Perth Zoo’s pair of bears Bopha and Jamran visited the Vet Hospital this month for a full healthcheck.
Having been rescued from the illegal wildlife trade as cubs, our animal carers keep a close eye on the health and welfare of the two Sun Bears.
The bears have individualised welfare plans made up of enrichment activities, specialised diets and of course, a scheduled visit to the Vet Hospital every couple of years.
This month, the bears had their general check-up under anaesthetic where teams could get up-close to examine their body condition, dental health, joint mobility and draw pathology samples for testing.
Senior Veterinarian, Rebecca Vaughan-Higgins, said: “These scheduled health exams are a great way for us to conduct a thorough check on the health of our animals.
“Even if we have no concerns, it’s always valuable to have x-rays and bloodwork to use as a baseline for any potential health issues in the future.
“The bears are looking healthy for their age, but both did need a good dental scale and polish to get rid of some calculus build-up.
“Overall, the procedures for both Jamran and Bopha went well, with no health issues to report and they had a good recovery from the anaesthetic.”
Jamran and Bopha arrived at Perth Zoo in 2007 thanks to our international conservation partners Free the Bears.
Both had been poached as cubs, with Bopha living as an illegal family pet while Jamran was found hog-tied at a restaurant and on the menu.
“X-rays and mobility checks are particularly important for Jamran as he sustained some long-term injuries to his paws from being tied up before his rescue,” Rebecca said.
“We like to keep a close eye on his paws to make sure he doesn’t have any pain or mobility issues that may need to be treated.”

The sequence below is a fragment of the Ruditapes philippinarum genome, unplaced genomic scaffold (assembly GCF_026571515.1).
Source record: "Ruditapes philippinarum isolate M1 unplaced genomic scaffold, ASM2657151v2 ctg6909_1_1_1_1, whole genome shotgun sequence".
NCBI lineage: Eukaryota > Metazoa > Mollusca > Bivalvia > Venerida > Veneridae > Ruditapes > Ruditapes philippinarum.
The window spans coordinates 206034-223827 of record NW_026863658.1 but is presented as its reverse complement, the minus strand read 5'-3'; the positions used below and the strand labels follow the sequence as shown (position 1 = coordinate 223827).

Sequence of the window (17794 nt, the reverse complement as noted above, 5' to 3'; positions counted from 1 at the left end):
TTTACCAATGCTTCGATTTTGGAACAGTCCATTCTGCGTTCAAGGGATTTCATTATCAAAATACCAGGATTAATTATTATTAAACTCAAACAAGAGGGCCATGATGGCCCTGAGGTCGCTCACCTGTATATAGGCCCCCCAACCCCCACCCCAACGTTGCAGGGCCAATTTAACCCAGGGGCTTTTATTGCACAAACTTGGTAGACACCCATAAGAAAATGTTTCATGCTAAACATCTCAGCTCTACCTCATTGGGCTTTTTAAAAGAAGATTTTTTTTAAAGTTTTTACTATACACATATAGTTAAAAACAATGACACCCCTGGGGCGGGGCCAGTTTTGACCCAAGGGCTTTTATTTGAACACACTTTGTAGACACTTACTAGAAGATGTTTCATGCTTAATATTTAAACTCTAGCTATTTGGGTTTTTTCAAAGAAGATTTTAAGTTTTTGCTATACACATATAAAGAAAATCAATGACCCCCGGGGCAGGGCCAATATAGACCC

Perth Zoo’s animal carers have worked hard over the past 15 years to develop strong bonds with our bears, while providing them with a lifestyle that closely mimics what they should have had in the wild.
And while they had had a horrible start to life, Bopha and Jamran are among the lucky ones.
Sadly, many wild bears continue to fall victim to illegal poaching and compete for dwindling resources due to habitat loss.
Not only has our long-standing partnership with Free the Bears brought us Bopha and Jamran, but as a community we have also raised more than $460,000 to support insitu conservation work across the 15 years.
These donations have helped enhance infrastructure and security capabilities at Free the Bears sanctuaries, as well as fund a wild bear census and a research project to better understand local community attitudes and the use of bear bile.
While we can look back and relish in all the good work already achieved, there is always more to be done.
Help us save more bears like Jamran and Bopha, donate to Perth Zoo today and become a courageous champion for wildlife.